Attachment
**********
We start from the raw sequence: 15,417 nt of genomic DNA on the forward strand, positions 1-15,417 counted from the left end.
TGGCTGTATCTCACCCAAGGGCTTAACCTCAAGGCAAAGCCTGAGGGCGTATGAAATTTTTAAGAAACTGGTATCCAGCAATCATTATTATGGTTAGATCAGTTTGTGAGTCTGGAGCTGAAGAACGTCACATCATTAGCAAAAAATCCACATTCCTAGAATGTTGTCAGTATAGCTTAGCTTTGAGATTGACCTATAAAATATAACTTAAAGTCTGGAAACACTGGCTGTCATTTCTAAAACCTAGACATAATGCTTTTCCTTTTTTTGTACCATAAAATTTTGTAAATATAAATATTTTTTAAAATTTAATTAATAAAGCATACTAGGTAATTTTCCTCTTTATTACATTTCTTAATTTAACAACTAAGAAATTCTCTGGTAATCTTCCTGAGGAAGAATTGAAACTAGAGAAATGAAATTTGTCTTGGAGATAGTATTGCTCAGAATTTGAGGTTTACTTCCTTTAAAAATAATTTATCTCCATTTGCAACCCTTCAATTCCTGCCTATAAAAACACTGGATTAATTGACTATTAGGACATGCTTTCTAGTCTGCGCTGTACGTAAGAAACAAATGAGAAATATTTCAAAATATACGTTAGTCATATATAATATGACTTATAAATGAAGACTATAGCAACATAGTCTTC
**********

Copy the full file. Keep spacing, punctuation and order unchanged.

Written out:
We start from the raw sequence: 15,417 nt of genomic DNA on the forward strand, positions 1-15,417 counted from the left end.
TGGCTGTATCTCACCCAAGGGCTTAACCTCAAGGCAAAGCCTGAGGGCGTATGAAATTTTTAAGAAACTGGTATCCAGCAATCATTATTATGGTTAGATCAGTTTGTGAGTCTGGAGCTGAAGAACGTCACATCATTAGCAAAAAATCCACATTCCTAGAATGTTGTCAGTATAGCTTAGCTTTGAGATTGACCTATAAAATATAACTTAAAGTCTGGAAACACTGGCTGTCATTTCTAAAACCTAGACATAATGCTTTTCCTTTTTTTGTACCATAAAATTTTGTAAATATAAATATTTTTTAAAATTTAATTAATAAAGCATACTAGGTAATTTTCCTCTTTATTACATTTCTTAATTTAACAACTAAGAAATTCTCTGGTAATCTTCCTGAGGAAGAATTGAAACTAGAGAAATGAAATTTGTCTTGGAGATAGTATTGCTCAGAATTTGAGGTTTACTTCCTTTAAAAATAATTTATCTCCATTTGCAACCCTTCAATTCCTGCCTATAAAAACACTGGATTAATTGACTATTAGGACATGCTTTCTAGTCTGCGCTGTACGTAAGAAACAAATGAGAAATATTTCAAAATATACGTTAGTCATATATAATATGACTTATAAATGAAGACTATAGCAACATAGTCTTC